The Jackie Robinson exhibit is on display in the lobby of Ingram Library. Opening on Feb. 20 and concluding on Friday, March 17. The exhibit showcases Robinson’s life, courage and triumphs in his athletic career, while also focusing on the racism in America during his era and his hard work during the Civil Rights struggle in the 1940s and later. The exhibit is sponsored by Ingram Library’s Penelope Melson Society in collaboration with the Center for Diversity and Inclusion.
Following the Kennedy Assassination exhibit in the fall, the Robinson exhibit is meant to gain the attention from students as well as the people in the Carroll County area.
“This is the 10th exhibit and the very first was held in September of 2008. We never know if what we choose is going to interest people or not,” said Dr. John Ferling, UWG Professor Emeritus of History and president of the Penelope Melson Society. “We had one of the Kennedy Assassination in the fall and kind of came away with the feeling that the students were not particularly interested, but we had a large turnout from the town.”
The display cabinets set up for the exhibit present a wide range of items that consist of significant moments in Robinson’s career. The material in the displays all belong to Ferling’s collection over the years along with a few items that he bought specifically for the exhibit.
“When my dad retired 40 years ago, my mom called me and said that they were moving and I needed to come get some stuff in the attic that belonged to me,” said Ferling. “I played baseball and followed it along with other sports. I had purchased a lot of sports magazines and I guess I never threw anything away. I began investigating how I could get the rest of the magazines that I missed over the years and one thing led to another. Although, there is a Dodgers cap and pennant in the display that I bought especially for the exhibit, the rest of the items are from my collection.”
Robinson was not only an incredible athlete, but a civil rights activist who used his career to bring more integration into sports and particularly, baseball.
“The first thing that comes to mind about Robinson to most people is that he was an extraordinary athlete,” said Ferling. “There was another side to Robinson, which was his groundbreaking experience. People saw him as the opening door for others.”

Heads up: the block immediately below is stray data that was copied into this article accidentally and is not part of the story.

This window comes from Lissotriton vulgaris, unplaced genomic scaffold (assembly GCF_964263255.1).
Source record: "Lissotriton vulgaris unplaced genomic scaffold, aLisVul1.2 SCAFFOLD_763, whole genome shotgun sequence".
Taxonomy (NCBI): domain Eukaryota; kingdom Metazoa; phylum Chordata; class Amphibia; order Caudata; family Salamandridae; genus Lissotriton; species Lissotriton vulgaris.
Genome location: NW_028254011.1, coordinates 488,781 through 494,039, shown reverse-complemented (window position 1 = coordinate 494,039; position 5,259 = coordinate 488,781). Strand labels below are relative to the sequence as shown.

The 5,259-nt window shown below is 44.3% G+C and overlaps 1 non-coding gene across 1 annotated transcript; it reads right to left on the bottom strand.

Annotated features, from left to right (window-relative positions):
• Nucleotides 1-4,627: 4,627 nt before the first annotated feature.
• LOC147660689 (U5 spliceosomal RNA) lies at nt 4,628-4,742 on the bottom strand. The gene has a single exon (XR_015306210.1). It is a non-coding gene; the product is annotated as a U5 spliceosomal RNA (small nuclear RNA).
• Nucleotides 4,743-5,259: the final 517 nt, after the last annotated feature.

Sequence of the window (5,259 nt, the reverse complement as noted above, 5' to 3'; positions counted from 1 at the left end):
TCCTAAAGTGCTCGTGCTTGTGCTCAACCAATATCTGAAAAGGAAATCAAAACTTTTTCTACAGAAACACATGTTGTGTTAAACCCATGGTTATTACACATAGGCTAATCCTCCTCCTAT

Robinson endured several hardships throughout his career. In the first couple of years playing for the Dodgers, he was faced with a significant amount of racism, but his courageous attitude never faded.
“I think the students can learn a great deal about Robinson’s character. He was extremely brave and courageous,” said Ferling. “Robinson received death threats. He didn’t know if every time he walked on the field that some mad man in the stands could have a gun and possibly shoot him.”
The exhibit presents Robinson’s braveness throughout the course of his life and the courage it took to face the racist taunts and persecution he endured.
“One of the strong points to the exhibit is that it does teach about his courage,” said Ferling. “It was not by accident that Robinson was chosen by the Dodgers. They felt that they had to have just the right person.”
People perceived Robinson as a powerful leader who used his athletic ability as a unique approach to protesting in the Civil Rights Movement.
“Hopefully students will understand not just his character and athleticism, but that he was active in the Civil Rights Movement. It wasn’t just Martin Luther King and it wasn’t someone making a speech on the steps of the Lincoln memorial,” said Ferling. “There was much more to it with many ways to protest against racism, but Robinson did his part and that required courage.”